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Adrian Beltre Has Quietly Raked His Way Towards History

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Adrian Beltre Has Quietly Raked His Way Towards History

Adrian Beltre’s consistency and durability have him on the verge of joining the 3,000 hit club.

Adrian Beltre is right on the doorsteps of entering one of Major League Baseball’s most exclusive and prestigious clubs, the 3,000 hit club. The long time third baseman could very well achieve this milestone before the weekend is over. He’s currently sitting on 2,996 hits so he could possibly knock it out tonight against in front of the home crowd as his Texas Rangers play host to the Baltimore Orioles.

We all know how fast time flies, the older we get, the faster it seems to go. I’ll be 40 in November and it’s interesting to look at how the careers of athletes play out and are perceived based on how old or young I am or was at the time.

This is the case in all sports across the board but I’ll just keep it to baseball and fellow 3,000 hit club members to be when it comes to Adrian Beltre. Is it just me or does it seem like his journey to 3,000 hits has been more quiet and subdued than a lot of the others who have reached this milestone?

I wasn’t even born when the Big Red Machine won their titles in the 1970’s and Pete Rose retired when I was eight years old, yet I remember the buzz when he joined the 4,000 hit club. Yes that’s an additional 1,000 hits and Cincinnati was the closest city to my hometown with a major league baseball team, but still.

Derek Jeter and Alex Rodriguez were both members of the New York Yankees when they joined this club so they definitely received more than their fair share of notoriety. Cal Ripken got a lot of attention as well as he acquired his 3,000th hit one year after ending his own record for consecutive games played at 2,632.

It even seemed like Craig Biggio and Ichiro Suzuki got more love as they approached 3,000. We haven’t even talked about Dave Winfield, Eddie Murray or Tony Gwynn or Rickey Henderson.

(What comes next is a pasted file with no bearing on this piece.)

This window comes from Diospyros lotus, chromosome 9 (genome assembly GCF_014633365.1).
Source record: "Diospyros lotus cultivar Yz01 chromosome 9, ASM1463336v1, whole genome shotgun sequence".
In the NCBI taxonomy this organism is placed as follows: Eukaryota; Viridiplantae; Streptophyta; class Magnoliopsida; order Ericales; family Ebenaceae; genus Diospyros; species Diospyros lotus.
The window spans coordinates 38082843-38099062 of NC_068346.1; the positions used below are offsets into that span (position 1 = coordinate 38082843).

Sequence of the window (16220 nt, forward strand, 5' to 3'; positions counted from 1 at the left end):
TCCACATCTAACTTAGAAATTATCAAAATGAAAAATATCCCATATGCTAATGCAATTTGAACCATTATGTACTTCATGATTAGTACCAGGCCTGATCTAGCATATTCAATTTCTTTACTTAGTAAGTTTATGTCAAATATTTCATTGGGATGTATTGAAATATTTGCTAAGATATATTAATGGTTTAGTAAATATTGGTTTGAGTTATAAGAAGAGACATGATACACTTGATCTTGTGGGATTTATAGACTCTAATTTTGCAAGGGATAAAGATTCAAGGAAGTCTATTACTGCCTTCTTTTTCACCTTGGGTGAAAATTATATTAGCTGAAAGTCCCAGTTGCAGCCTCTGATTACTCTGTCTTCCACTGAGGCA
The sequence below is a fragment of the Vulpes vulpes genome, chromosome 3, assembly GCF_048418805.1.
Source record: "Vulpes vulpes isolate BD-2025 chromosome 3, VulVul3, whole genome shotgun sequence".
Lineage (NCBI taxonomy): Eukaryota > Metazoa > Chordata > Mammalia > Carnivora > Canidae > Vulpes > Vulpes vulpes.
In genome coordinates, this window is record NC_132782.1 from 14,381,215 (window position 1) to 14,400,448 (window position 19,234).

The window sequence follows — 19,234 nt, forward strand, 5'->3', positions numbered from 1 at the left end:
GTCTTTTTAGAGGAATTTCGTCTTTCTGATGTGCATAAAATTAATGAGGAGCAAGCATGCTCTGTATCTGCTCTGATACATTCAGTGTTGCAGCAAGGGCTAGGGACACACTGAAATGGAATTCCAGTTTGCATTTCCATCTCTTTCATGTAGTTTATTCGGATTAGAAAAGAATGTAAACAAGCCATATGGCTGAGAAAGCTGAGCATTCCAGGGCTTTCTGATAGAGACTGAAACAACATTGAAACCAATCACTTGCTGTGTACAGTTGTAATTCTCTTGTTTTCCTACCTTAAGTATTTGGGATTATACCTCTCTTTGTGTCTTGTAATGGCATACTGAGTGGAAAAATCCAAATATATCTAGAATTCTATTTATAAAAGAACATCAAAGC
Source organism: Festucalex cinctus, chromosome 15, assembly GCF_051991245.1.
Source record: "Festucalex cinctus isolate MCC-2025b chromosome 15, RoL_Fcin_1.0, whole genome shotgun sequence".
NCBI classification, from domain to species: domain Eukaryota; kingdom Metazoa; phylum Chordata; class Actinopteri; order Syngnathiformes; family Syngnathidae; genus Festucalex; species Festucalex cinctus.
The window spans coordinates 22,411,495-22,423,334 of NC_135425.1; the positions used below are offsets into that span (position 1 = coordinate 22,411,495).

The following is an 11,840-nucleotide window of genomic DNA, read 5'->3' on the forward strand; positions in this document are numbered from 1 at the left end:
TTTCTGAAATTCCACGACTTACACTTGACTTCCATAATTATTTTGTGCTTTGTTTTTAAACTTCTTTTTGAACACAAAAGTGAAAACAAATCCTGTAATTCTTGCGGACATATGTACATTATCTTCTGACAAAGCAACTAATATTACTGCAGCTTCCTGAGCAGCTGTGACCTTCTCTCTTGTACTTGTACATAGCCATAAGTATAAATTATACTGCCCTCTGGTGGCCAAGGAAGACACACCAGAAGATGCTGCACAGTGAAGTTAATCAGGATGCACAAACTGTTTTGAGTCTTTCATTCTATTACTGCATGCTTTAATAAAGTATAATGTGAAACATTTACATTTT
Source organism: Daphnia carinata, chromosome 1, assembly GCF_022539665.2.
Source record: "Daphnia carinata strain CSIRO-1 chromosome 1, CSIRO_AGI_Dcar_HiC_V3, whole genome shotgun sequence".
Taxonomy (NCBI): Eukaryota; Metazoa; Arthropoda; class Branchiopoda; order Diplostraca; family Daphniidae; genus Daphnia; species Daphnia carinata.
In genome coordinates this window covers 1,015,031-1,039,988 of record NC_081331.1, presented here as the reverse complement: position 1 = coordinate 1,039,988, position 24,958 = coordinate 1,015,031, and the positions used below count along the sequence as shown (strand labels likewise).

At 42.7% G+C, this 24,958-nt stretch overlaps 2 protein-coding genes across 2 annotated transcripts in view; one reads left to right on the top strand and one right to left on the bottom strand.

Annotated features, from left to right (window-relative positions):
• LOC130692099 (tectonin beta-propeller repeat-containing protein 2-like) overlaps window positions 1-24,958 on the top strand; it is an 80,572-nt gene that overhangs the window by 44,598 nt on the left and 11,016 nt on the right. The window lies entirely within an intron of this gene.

Maybe it’s due the fact that baseball doesn’t captivate the nation the way it once did. I didn’t even know Beltre was honing in on 3,000 hits until a few days ago when I heard on the radio that he was sitting on 2,993. His path has been quiet but he’s been just as consistent and durable as all of the members of the legendary club he will soon join. Beltre has been in the big leagues since 1998. From his first full season in 1999 until 2016 the fewest games he played in any season was 111 in 2009.

Beltre also called pitcher’s parks home for most of his career. This is Beltre’s 20th MLB season, he spent 12 of those years playing his home games in either Dodger Stadium or Seattle’s Safeco Field. Neither of these venues have ever been friendly to hitters historically.

Beltre has only been a part of the postseason five times and has only appeared in one World Series. The Rangers were excruciatingly close to defeating the St. Louis Cardinals in the 2011 Fall Classic, but fell in seven agonizing games. What did Beltre do in those seven games? He raked to the tune of a .300 average with two doubles, two home runs and three RBI.

He’s more known for his disdain for having his head hit, tapped of touched as he is for hitting at the plate.

As quiet as his journey has been there was some noise accompanying noise earlier in the week when Beltre was ejected in On Deck Circle Gate.

The thing that’s really messed up is that Beltre was robbed of the chance to hit with the bases loaded in that situation. Even in this dust-up Beltre was still quiet, he never said a word. This wasn’t his fault at all, umpire Gerry Davis was just tripping again.

The bump in the road with Davis notwithstanding, Beltre is about to do something that only 30 other players have accomplished. When you get to 3,000 hits that means you’ve tied and are welcomed in by the great Roberto Clemente. Let that sink in. In addition to this, he has also hit 453 home runs and still has a shot to join to 500 home run club too.

Congrats in advance to Adrian Beltre. He deserves all of the accolades that he’s about to get.

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